I met her again in Paris at the ambassador's, and she told me with a laugh that she had only been in jest when she called herself Madame Querini, and that I should oblige her if for the future I would call her by her real name of Countess Preati. She invited me to visit her at the Hotel de Luxembourg, where she was staying. I often called on her, for her intrigues amused me, but I was wise enough not to meddle with them.

She remained in Paris four months, and contrived to infatuate M. Ranchi, secretary of the Venetian Embassy, an amiable and learned man. He was so deeply in love that he had made up his mind to marry her; but through a caprice which she, perhaps, regretted afterwards, she ill-treated him, and the fool died of grief. Count de Canes. ambassador of Maria Theresa, had some inclination for her, as well as the Count of Zinzendorf. The person who arranged these transient and short-lived intrigues was a certain Guasco, an abbe not over-favoured with the gifts of Plutus. He was particularly ugly, and had to purchase small favours with great services.

But the man whom she really wished to marry was Count Saint Simon. He would have married her if she had not given him false addresses to make enquiries respecting her birth. The Preati family of Verona denied all knowledge of her, as a matter of course, and M. de Saint Simon, who, in spite of all his love, had not entirely lost his senses, had the courage to abandon her. Altogether, Paris did not prove an 'el dorado' for my handsome countrywoman, for she was obliged to pledge her diamonds, and to leave them behind her. After her return to Venice she married the son of the Uccelli, who sixteen years before had taken her out of her poverty. She died ten years ago.

I was still taking my French lessons with my good old Crebillon; yet my style, which was full of Italianisms, often expressed the very reverse of what I meant to say. But generally my 'quid pro quos' only resulted in curious jokes which made my fortune; and the best of it is that my gibberish did me no harm on the score of wit: on the contrary, it procured me fine acquaintances.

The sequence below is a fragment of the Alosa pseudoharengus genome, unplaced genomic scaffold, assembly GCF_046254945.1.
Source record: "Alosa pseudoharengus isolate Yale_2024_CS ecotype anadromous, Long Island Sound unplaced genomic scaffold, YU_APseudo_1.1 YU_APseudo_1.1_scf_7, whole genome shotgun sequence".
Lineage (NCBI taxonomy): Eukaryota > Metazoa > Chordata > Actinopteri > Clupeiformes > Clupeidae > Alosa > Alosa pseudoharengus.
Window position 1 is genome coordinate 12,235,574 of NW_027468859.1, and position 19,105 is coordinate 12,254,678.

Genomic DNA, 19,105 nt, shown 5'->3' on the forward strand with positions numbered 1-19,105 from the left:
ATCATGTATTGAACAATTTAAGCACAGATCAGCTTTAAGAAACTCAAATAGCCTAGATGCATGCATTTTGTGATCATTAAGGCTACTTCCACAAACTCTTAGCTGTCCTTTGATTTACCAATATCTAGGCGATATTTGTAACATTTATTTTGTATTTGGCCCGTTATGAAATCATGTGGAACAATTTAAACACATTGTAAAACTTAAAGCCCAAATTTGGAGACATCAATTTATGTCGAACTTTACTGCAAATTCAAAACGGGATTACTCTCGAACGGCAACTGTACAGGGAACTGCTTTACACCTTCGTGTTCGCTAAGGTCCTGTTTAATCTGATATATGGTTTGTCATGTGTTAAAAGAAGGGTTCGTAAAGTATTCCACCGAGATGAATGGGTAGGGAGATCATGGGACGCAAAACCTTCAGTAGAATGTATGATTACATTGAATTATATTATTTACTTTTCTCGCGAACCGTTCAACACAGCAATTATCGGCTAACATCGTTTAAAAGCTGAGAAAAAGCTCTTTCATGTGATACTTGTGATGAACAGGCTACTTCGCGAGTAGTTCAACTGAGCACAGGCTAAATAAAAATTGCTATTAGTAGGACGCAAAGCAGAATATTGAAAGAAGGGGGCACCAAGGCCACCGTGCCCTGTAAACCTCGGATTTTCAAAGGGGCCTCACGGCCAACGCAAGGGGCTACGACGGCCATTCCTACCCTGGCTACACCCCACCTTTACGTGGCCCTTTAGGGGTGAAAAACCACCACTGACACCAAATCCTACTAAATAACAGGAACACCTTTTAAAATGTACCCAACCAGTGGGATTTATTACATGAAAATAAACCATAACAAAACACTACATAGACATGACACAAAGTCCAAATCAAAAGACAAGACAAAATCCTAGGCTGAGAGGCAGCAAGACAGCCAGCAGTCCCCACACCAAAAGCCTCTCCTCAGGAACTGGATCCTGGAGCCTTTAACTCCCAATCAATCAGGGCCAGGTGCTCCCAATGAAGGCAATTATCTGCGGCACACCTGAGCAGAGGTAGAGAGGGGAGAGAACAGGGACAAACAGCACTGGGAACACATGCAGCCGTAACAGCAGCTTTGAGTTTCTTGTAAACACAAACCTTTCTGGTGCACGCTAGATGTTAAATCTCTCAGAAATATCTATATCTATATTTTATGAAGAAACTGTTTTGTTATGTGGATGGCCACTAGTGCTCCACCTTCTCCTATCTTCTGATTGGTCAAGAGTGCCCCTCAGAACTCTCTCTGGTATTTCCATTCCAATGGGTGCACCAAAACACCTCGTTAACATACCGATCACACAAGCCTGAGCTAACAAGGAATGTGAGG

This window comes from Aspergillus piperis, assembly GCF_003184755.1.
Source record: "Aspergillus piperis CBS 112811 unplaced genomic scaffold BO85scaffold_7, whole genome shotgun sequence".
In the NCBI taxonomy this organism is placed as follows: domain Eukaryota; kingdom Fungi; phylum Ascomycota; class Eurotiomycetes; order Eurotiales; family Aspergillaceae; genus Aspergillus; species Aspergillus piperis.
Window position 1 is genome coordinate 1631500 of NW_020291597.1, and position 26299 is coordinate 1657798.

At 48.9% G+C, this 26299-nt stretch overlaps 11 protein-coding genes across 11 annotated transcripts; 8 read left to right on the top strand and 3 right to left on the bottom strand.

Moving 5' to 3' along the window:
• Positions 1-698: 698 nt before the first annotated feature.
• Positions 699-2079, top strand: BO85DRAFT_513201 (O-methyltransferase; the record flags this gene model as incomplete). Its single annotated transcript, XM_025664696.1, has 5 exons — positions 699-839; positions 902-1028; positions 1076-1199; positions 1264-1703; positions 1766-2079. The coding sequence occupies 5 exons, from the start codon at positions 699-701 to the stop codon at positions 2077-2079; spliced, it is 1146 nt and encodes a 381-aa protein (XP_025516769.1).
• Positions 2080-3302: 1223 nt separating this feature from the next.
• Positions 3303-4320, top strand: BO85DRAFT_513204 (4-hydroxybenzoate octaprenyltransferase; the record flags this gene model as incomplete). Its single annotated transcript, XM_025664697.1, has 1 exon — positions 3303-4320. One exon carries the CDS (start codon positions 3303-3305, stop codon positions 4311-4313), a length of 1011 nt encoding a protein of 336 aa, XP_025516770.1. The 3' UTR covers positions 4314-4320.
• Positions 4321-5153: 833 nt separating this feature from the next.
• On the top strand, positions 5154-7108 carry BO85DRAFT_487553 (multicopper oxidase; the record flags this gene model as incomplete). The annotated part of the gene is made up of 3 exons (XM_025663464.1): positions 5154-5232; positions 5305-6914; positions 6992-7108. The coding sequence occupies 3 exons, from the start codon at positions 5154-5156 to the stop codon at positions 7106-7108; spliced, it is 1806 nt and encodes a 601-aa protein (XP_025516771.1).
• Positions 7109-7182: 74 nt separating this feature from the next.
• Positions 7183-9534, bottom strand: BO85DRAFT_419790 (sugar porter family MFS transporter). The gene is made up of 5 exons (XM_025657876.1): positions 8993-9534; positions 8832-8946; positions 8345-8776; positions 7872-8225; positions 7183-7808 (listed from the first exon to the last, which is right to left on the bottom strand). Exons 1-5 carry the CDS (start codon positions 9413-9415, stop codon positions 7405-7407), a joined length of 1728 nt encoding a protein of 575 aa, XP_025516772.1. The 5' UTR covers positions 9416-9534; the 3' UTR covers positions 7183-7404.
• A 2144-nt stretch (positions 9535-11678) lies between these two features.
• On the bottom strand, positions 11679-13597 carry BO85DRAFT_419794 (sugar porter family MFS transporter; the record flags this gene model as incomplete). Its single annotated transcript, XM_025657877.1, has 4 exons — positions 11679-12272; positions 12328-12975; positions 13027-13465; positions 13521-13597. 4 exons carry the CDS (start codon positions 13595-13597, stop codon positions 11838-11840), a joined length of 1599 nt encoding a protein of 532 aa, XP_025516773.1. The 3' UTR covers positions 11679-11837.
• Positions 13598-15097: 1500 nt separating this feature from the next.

Several ladies of the best society begged me to teach them Italian, saying that it would afford them the opportunity of teaching me French; in such an exchange I always won more than they did.

Madame Preodot, who was one of my pupils, received me one morning; she was still in bed, and told me that she did not feel disposed to have a lesson, because she had taken medicine the night previous. Foolishly translating an Italian idiom, I asked her, with an air of deep interest, whether she had well 'decharge'?

"Sir, what a question! You are unbearable."

I repeated my question; she broke out angrily again.

"Never utter that dreadful word."

"You are wrong in getting angry; it is the proper word."

"A very dirty word, sir, but enough about it. Will you have some breakfast?"

"No, I thank you. I have taken a 'cafe' and two 'Savoyards'."

"Dear me! What a ferocious breakfast! Pray, explain yourself."

"I say that I have drunk a cafe and eaten two Savoyards soaked in it, and that is what I do every morning."

"You are stupid, my good friend. A cafe is the establishment in which coffee is sold, and you ought to say that you have drunk 'use tasse de cafe'"

"Good indeed! Do you drink the cup? In Italy we say a 'caffs', and we are not foolish enough to suppose that it means the coffee-house."

"He will have the best of it! And the two 'Savoyards', how did you swallow them?"

"Soaked in my coffee, for they were not larger than these on your table."

"And you call these 'Savoyards'? Say biscuits."

"In Italy, we call them 'Savoyards' because they were first invented in Savoy; and it is not my fault if you imagined that I had swallowed two of the porters to be found at the corner of the streets--big fellows whom you call in Paris Savoyards, although very often they have never been in Savoy."

Her husband came in at that moment, and she lost no time in relating the whole of our conversation. He laughed heartily, but he said I was right. Her niece arrived a few minutes after; she was a young girl about fourteen years of age, reserved, modest, and very intelligent. I had given her five or six lessons in Italian, and as she was very fond of that language and studied diligently she was beginning to speak.

Wishing to pay me her compliments in Italian, she said to me,

"'Signore, sono in cantata di vi Vader in bona salute'."

"I thank you, mademoiselle; but to translate 'I am enchanted', you must say 'ho pacer', and for to see you, you must say 'di vedervi'."

"I thought, sir, that the 'vi' was to be placed before."

"No, mademoiselle, we always put it behind."

Monsieur and Madame Preodot were dying with laughter; the young lady was confused, and I in despair at having uttered such a gross absurdity; but it could not be helped. I took a book sulkily, in the hope of putting a stop to their mirth, but it was of no use: it lasted a week. That uncouth blunder soon got known throughout Paris, and gave me a sort of reputation which I lost little by little, but only when I understood the double meanings of words better. Crebillon was much amused with my blunder, and he told me that I ought to have said after instead of behind. Ah! why have not all languages the same genius! But if the French laughed at my mistakes in speaking their language, I took my revenge amply by turning some of their idioms into ridicule.

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